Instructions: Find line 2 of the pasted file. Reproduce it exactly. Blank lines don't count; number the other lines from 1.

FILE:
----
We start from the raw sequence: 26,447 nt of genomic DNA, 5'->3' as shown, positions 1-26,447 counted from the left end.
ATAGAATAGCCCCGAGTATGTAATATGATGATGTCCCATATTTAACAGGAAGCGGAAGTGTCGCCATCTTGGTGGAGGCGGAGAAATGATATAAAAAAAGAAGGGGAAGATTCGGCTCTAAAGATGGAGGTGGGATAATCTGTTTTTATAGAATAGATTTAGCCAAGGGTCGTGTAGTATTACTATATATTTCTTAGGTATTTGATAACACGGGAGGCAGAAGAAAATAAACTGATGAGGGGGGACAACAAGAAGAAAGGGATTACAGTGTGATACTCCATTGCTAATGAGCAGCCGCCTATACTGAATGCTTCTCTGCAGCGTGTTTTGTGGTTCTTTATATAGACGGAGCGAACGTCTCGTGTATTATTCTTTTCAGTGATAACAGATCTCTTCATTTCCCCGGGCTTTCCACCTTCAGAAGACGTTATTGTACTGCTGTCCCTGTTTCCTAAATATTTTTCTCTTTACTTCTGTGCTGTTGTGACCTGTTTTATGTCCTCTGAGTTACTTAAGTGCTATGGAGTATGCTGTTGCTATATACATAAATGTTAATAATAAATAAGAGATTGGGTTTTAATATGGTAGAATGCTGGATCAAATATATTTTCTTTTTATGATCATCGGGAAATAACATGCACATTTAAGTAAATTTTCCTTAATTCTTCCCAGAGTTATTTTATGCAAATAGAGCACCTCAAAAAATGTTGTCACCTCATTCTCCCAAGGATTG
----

ATAGAATAGCCCCGAGTATGTAATATGATGATGTCCCATATTTAACAGGAAGCGGAAGTGTCGCCATCTTGGTGGAGGCGGAGAAATGATATAAAAAAAGAAGGGGAAGATTCGGCTCTAAAGATGGAGGTGGGATAATCTGTTTTTATAGAATAGATTTAGCCAAGGGTCGTGTAGTATTACTATATATTTCTTAGGTATTTGATAACACGGGAGGCAGAAGAAAATAAACTGATGAGGGGGGACAACAAGAAGAAAGGGATTACAGTGTGATACTCCATTGCTAATGAGCAGCCGCCTATACTGAATGCTTCTCTGCAGCGTGTTTTGTGGTTCTTTATATAGACGGAGCGAACGTCTCGTGTATTATTCTTTTCAGTGATAACAGATCTCTTCATTTCCCCGGGCTTTCCACCTTCAGAAGACGTTATTGTACTGCTGTCCCTGTTTCCTAAATATTTTTCTCTTTACTTCTGTGCTGTTGTGACCTGTTTTATGTCCTCTGAGTTACTTAAGTGCTATGGAGTATGCTGTTGCTATATACATAAATGTTAATAATAAATAAGAGATTGGGTTTTAATATGGTAGAATGCTGGATCAAATATATTTTCTTTTTATGATCATCGGGAAATAACATGCACATTTAAGTAAATTTTCCTTAATTCTTCCCAGAGTTATTTTATGCAAATAGAGCACCTCAAAAAATGTTGTCACCTCATTCTCCCAAGGATTG